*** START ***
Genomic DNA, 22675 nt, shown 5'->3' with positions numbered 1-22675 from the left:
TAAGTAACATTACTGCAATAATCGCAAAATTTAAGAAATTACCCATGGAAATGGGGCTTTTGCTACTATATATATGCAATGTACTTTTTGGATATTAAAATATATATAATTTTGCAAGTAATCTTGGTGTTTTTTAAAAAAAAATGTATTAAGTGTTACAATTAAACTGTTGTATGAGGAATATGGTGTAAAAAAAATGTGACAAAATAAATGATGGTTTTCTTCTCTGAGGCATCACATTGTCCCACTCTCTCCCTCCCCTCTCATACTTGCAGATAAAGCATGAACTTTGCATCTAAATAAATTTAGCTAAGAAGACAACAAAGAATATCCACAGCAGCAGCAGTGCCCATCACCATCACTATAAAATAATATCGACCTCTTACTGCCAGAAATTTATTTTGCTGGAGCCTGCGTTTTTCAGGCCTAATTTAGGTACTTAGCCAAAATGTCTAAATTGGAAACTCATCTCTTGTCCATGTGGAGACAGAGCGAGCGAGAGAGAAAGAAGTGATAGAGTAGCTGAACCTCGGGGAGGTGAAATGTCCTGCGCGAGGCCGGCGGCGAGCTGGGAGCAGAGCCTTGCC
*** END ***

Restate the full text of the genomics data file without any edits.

Genomic DNA, 22675 nt, shown 5'->3' with positions numbered 1-22675 from the left:
TAAGTAACATTACTGCAATAATCGCAAAATTTAAGAAATTACCCATGGAAATGGGGCTTTTGCTACTATATATATGCAATGTACTTTTTGGATATTAAAATATATATAATTTTGCAAGTAATCTTGGTGTTTTTTAAAAAAAAATGTATTAAGTGTTACAATTAAACTGTTGTATGAGGAATATGGTGTAAAAAAAATGTGACAAAATAAATGATGGTTTTCTTCTCTGAGGCATCACATTGTCCCACTCTCTCCCTCCCCTCTCATACTTGCAGATAAAGCATGAACTTTGCATCTAAATAAATTTAGCTAAGAAGACAACAAAGAATATCCACAGCAGCAGCAGTGCCCATCACCATCACTATAAAATAATATCGACCTCTTACTGCCAGAAATTTATTTTGCTGGAGCCTGCGTTTTTCAGGCCTAATTTAGGTACTTAGCCAAAATGTCTAAATTGGAAACTCATCTCTTGTCCATGTGGAGACAGAGCGAGCGAGAGAGAAAGAAGTGATAGAGTAGCTGAACCTCGGGGAGGTGAAATGTCCTGCGCGAGGCCGGCGGCGAGCTGGGAGCAGAGCCTTGCC